Perseverance is key. This is what Steve and Margaret Pettett have learned from their self-build experience. After years of research, unsuccessful plot purchases and battles with planning, the couple are finally able to relax in their forever home. It would have been difficult to find a more ideal plot for them than the one they eventually bought on the edge of a busy village in a rural part of Kent.
Their journey began before retirement, they had discussed the possibility of building their own home since they ideally wanted a future proof, low maintenance bungalow, with a reasonably sized garden, and realised that there were no decent properties on the market that suited all their needs. And so they started to look into the different self-build options available.
They liked the idea of timber frame construction as it progressed quickly and the suppliers of this type of product usually offer a ‘package’, with a design and planning service included. After visiting a local exhibition, they discovered Scandia-Hus. They discussed their plans with Project Manager Cameron, and decided to come along to one of Scandia’s open days at their show home in West Sussex. They liked what they saw and so invited Cameron to visit the site they were potentially going to buy. A contemporary design was created based on the requirements and style the Pettetts wanted, but unfortunately it was not to be; the local council rejected the plans. After retirement, the couple were able to focus on the project more; they scoured the South East of England for a new plot, approaching over 40 estate agents, spanning 3 counties, to find suitable land to build on. Their dedication finally paid off.
Steve and Margaret’s energy had begun to wane, and they considered just renovating an old bungalow to get what they wanted. They found a property in a good location, with a generous garden. Their family, seeing how they had been discouraged and were thinking of giving up on their dream, urged them to continue the search for a plot. The couple look back on this time with gratitude, and describe how everything that happened was ‘meant to be’. The seller of the bungalow they had been looking at, decided to split some of the garden from the property, and sell it separately. The self-builders jumped at this opportunity, and managed to secure the land. The events that followed happened in quick succession, especially compared to the long process they had endured so far. Their house went on the market, and sold within two days. There was outline planning already in place for a chalet bungalow, exactly what they had hoped to build anyway, so they returned to Cameron and together with the architectural team, they worked on a design that would fit the conditions of the planning. A stunning, bespoke, one and a half storey home was the result. The couple had given Scandia-Hus a list of features they envisaged in their dream home, this included; a galleried landing, vaulted ceiling, an island in the kitchen with views of the garden, and a downstairs room that would be used as a study initially, but with an en-suite so it could become their bedroom in the future. Scandia were able to deliver all this and much more. With planning permission granted, work could begin.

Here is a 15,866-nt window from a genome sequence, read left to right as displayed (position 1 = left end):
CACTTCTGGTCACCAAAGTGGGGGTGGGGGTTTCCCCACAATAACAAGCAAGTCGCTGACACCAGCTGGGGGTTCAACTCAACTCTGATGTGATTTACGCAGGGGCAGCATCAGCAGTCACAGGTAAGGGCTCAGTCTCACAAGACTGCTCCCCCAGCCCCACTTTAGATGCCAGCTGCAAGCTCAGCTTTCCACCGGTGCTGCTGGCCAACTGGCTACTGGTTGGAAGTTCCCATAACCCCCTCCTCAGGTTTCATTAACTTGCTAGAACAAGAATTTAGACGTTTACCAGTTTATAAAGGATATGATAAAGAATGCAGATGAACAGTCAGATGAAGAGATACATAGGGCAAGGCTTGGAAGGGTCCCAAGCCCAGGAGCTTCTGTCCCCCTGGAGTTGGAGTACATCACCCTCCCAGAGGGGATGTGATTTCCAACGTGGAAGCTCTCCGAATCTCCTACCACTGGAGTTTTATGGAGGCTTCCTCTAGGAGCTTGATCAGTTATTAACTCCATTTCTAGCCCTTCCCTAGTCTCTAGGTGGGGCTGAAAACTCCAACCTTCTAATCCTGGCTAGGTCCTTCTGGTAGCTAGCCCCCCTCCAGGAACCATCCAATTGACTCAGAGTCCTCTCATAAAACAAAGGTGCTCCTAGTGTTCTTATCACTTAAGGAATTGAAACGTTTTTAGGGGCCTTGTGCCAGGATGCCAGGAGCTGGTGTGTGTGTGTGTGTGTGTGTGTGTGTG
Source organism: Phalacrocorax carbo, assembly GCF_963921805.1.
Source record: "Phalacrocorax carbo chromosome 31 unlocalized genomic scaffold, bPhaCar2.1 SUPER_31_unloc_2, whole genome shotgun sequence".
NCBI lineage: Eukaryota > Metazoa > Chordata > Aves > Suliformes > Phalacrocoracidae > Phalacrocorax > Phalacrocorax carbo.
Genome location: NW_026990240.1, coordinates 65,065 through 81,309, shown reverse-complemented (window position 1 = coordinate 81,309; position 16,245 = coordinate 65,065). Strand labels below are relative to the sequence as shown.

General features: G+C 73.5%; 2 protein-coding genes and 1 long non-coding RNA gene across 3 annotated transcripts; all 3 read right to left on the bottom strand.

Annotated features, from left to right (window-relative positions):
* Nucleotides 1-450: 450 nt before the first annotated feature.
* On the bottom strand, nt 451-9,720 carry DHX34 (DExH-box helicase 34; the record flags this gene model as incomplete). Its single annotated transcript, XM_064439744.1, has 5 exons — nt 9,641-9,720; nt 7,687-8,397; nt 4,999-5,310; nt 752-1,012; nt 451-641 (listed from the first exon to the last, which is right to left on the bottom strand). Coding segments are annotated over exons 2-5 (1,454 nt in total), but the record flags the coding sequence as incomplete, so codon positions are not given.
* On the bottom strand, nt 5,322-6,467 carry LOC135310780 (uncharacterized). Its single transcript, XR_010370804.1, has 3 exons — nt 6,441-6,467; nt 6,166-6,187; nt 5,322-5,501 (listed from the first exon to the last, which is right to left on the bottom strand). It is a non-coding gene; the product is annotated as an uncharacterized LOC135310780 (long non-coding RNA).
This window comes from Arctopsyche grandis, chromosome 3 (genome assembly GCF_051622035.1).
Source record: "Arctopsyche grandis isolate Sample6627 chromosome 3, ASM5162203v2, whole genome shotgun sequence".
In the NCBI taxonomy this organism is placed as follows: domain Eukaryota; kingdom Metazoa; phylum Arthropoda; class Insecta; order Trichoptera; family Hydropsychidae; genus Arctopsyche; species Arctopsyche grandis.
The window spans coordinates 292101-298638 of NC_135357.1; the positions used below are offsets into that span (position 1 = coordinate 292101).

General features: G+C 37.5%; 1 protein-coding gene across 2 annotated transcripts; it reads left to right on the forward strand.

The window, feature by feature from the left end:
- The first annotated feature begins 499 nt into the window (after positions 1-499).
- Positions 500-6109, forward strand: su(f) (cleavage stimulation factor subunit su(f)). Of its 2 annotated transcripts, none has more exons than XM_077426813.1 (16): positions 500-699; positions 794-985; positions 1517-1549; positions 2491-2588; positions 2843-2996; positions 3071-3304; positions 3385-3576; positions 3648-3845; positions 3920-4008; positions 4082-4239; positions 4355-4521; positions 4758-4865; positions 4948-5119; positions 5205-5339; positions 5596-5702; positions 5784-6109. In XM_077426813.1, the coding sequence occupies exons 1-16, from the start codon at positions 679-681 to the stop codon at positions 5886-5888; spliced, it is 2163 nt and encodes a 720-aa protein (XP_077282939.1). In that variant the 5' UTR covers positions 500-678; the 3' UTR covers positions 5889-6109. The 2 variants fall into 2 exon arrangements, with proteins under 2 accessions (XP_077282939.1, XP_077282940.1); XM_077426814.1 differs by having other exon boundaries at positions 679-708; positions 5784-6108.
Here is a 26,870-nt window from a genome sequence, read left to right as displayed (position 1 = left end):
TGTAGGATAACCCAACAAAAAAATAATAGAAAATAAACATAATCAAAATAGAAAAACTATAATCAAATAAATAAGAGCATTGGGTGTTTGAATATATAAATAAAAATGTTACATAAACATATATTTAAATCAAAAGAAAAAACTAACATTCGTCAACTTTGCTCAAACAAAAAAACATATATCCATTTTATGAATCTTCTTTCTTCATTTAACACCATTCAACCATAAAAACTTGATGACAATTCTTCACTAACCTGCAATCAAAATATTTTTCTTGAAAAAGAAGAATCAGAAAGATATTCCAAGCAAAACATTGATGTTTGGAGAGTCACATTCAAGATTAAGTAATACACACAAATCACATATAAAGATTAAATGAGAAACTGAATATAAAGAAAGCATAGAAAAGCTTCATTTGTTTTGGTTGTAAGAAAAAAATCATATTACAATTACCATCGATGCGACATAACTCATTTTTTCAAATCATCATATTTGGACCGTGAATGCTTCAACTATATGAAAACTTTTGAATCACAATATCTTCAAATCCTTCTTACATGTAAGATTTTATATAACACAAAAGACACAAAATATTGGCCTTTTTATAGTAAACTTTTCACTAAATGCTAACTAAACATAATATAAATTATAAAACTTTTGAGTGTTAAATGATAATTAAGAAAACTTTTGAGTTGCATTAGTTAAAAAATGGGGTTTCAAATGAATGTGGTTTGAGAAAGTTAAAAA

Steve, who has a background in project management, ran the build, with advice and recommendations given from Scandia. A schedule was created and, although there were some challenges along the way, everything ran like clockwork from May to October. The only issue that threw the build off schedule slightly, was when the floor screed sub-contractor had an accident on another job, which meant he was unable to complete their floors, holding up activity on site. Then there were the freezing conditions which mean the plaster wouldn’t set on their walls. But all in all, the build program was a success, and completion was only pushed back by a few weeks, it taking 44 instead of the estimated 40 weeks.
Steve enjoyed his time project managing, and says he would self-build again if he were younger! The couple are extremely happy with their new home, and it’s not surprising. The building is a superb example of contemporary architecture, with a beautiful mixed finish exterior of render and timber cladding, with grey window frames simultaneously contrasting with and complementing the look. Inside there’s plenty of natural light streaming in through the shaped glazing units and Velux roof lights, and it feels comfortable and warm due to the underfloor heating. The only regret the couple have is that they were unable to afford more renewables; they have incorporated solar panels on the sloping south facing roof of their home to heat their water, but they ideally would have liked to use an air or ground source heat pump to increase their self-sufficiency, but it wasn’t financially viable. Nevertheless, it is an energy efficient home with great merit – triple glazing and an abundance of Actis insulation (which Margaret painstakingly fitted between the battens herself!) means they use no gas for heating from March to October, as the temperature is pleasant enough without it.
Although the process was long and arduous, Steve and Margaret can sit back and enjoy the fruits of their labour. But that’s not the plan; now the house is complete the couple are keen to get out and tackle the large garden, to make it as lovely as the house itself.